lalita larking

An obsession with cryptic crosswords. Everything else falls in place.

Location: Kolkata, India

Friday, February 10, 2006

Pack my box with five dozen liquor jugs!

No, I am not going on a binge. :D

Like 'the quick brown fox jumps over a lazy dog', it is a pangram, which uses all the letters of the alphabet. These sentences were used to practice correct keystrokes when typing.

When I learnt typing way back when the world was young, it was a skill taught in typing schools; fast and accurate typists were still prized. One was taught to type using all fingers and both thumbs.

asdfgf space ;lkjhj was the first thing you learned, and the teachers would watch hawk-eyed to make sure your fingering was correct. This was torture for me, as I had already taught myself a six-finger shuffle method of typing, and I was reasonably fast with it too. But I was made to unlearn it, and the right fingering was drummed into me by unending hours of practice at the typing school.

It didn't stick, though.

I used to have long nails on my right hand, as I played veena those days and needed the nails for plucking the strings. (My guru used to quote Marilyn Monroe, saying plectra were like falsies, needed by those whom the nature didn't endow sufficiently. Needless to say, I wouldn't be caught dead playing with plectra after that remark!) And, my left index and middle fingers used to be so heavily calloused, that it used to be uncomfortable hitting the keys with them. I needed my own patented six-finger shuffle. And I had trouble using my pinkies. After a couple of months, I gave up on the lessons as a waste of time. I had learned all I needed, anyway.

Nowadays, nobody is actually taught fingering methods or punctuation in typing, I think. Children peck away at keyboards, and everybody evolves their own hunt and peck techniques. I don't know if any youngsters of nowadays can type without an occasional peek at the keyboard, though. (If there are touch-typing wizards out there in the young world, my apologies for maligning you. :D)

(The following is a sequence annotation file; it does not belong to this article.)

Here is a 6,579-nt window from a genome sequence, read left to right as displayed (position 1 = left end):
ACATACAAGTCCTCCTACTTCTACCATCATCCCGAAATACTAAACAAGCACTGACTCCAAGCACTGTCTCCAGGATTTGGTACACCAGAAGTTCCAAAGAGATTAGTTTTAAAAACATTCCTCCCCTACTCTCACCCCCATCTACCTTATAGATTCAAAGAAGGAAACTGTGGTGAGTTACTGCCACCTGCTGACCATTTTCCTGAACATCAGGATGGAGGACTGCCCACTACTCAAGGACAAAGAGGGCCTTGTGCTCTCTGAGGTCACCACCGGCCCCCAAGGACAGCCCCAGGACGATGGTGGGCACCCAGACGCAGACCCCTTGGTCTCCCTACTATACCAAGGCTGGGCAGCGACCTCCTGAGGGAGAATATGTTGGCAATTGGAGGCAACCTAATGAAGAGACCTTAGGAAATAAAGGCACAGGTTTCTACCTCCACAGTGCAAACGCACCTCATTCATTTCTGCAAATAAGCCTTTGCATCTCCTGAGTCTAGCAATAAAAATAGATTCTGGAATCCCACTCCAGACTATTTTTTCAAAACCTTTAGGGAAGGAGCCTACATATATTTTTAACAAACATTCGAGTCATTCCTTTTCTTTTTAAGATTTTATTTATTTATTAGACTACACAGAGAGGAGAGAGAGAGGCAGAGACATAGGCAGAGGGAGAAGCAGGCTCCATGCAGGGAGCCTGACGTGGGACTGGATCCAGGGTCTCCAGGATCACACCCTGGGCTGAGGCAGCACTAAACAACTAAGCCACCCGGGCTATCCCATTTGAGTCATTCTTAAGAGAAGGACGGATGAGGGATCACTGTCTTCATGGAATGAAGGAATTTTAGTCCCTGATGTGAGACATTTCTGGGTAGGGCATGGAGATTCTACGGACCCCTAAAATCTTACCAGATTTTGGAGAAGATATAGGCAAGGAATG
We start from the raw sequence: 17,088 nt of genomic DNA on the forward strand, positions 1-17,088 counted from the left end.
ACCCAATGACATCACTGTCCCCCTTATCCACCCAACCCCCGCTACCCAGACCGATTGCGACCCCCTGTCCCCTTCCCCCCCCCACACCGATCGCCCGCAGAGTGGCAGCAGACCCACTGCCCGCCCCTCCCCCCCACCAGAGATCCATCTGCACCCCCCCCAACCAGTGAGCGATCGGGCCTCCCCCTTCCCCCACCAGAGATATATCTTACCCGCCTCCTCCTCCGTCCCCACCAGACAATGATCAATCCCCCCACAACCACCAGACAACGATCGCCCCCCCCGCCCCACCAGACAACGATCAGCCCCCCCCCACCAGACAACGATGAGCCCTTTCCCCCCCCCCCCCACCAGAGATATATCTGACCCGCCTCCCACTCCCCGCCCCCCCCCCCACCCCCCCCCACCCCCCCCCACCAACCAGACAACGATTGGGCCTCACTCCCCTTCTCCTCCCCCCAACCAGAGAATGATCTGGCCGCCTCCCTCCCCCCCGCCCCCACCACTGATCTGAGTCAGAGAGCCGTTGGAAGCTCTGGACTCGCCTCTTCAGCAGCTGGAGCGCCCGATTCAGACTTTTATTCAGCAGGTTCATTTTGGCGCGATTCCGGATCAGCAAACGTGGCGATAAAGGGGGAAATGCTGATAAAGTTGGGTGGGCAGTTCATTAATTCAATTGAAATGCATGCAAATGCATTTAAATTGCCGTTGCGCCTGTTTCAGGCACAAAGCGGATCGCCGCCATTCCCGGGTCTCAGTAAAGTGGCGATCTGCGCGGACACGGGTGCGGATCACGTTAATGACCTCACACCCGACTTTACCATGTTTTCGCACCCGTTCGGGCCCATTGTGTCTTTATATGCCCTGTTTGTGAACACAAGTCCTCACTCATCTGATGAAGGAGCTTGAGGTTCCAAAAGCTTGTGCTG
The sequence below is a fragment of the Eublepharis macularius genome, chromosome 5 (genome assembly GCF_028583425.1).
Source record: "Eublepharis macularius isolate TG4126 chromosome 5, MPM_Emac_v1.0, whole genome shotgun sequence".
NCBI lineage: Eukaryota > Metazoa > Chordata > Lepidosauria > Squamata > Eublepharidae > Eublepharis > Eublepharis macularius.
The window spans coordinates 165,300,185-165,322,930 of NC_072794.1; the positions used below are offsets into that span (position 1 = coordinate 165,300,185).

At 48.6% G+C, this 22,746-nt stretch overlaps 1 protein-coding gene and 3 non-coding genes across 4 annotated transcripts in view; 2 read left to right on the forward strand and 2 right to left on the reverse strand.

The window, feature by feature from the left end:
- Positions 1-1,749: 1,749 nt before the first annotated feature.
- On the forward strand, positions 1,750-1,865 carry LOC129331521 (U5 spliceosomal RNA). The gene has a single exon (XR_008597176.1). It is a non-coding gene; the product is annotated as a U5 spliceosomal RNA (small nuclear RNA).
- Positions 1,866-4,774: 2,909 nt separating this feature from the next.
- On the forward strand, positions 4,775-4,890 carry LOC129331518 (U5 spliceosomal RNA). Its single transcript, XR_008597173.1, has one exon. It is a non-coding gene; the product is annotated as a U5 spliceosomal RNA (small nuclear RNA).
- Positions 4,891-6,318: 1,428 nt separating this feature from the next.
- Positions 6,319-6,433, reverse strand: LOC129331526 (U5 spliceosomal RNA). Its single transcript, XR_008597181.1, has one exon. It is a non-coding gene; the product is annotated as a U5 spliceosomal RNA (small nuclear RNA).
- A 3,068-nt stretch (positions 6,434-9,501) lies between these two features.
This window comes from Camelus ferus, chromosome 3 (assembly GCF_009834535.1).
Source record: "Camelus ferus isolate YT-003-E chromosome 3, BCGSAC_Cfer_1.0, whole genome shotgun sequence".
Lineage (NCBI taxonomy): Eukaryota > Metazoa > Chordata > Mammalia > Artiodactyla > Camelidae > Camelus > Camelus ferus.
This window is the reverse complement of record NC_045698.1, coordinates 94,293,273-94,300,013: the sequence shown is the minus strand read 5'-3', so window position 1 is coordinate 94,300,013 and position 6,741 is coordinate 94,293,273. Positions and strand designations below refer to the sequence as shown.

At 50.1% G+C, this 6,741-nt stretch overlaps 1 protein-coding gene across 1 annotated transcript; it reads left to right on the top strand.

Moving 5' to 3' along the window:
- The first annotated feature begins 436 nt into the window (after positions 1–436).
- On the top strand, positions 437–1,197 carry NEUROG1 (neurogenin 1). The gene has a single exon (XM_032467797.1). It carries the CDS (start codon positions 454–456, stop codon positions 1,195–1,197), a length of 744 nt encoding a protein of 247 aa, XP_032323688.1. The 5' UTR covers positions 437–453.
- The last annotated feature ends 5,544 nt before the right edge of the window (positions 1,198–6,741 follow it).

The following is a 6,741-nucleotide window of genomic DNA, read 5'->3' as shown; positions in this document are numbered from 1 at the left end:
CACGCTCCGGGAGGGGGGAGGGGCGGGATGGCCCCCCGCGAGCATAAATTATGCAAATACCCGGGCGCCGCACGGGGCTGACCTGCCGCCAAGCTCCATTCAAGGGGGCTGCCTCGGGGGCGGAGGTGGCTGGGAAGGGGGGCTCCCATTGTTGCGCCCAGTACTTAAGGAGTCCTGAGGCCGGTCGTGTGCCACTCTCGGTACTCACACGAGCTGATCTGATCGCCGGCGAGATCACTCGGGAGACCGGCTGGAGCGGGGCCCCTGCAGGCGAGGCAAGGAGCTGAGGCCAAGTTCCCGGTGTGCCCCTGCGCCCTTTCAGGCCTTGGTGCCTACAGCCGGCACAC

But people seem to ignore simple punctuation rules, such as a space after a comma, two spaces after a period, etc. These are not just conventional niceties, though. They give visual aid, help make a document look neater and make reading easier.

I am not even going go into the texting argot. I just accept that language evolves, and mores change. If it saves time, energy and a few rupees to type gr8, and other such hybrid words and people do so, well, it is a free world. I'll do it my way, and they can do it theirs. :)

It doesn't stop me from wondering, though. Why develop lazy habits? If you don't bother with the shift key in casual writing, you might forget it when you are writing something serious. And how many people bother to check their spelling, grammar and punctuation before hitting the send button? Emails and Instant Messages may have shrunk the world, but they have also made bad writing practices acceptable.

The one nice thing about the computer keyboards is that you don't have to pound them. The old typewriters were like Model T Fords compared to the Ferraris of the latest keyboards . :D

That reminds me of Oscar Wilde, who said "The typewriting machine, when played with expression, is no more annoying than the piano played by a sister or a near relation." :)



Blogger complexvanilla said...

I used to pretend to type as instructed, but somehow, could never shake off my two-finger hack-a-hack until I came across a friend whose fingers just danced across the keyboard. Fascinated, I downloaded a typing-tutor and tried to learn. It gave me an option to learn typing in Dvorak. Intrigued, I started with it and found it really nice. Initially, I was using my two-finger hop-hack whenever I was not using my typing tutor, but started using it gradually and now, I touch-type pretty well, though it's in Dvorak and not the conventional querty. In case you did not know, the reason why keys are arranged on our keyboards the way they are now, is that the keys of the ancient typewriters would get stuck into each other when a person typed fast, so the keys were arranged in as difficult a fashion as possible, to slow the typist down, thereby avoiding stuck keys! And though technology has evolved so much, we still are using the same old crap layout without any questions. Dvorak on the other hand is designed for best possible ergonomy and speed.

7:55 pm  
Anonymous ottawa storage said...

I miss my typing class where our teacher terrorized us. What we do is every time she is not looking we will pound the typewriter with our pointing finger. Which is the most easiest thing to do to finish it. I am very thankful that we are using computers with soft keyboards now.

8:12 am  

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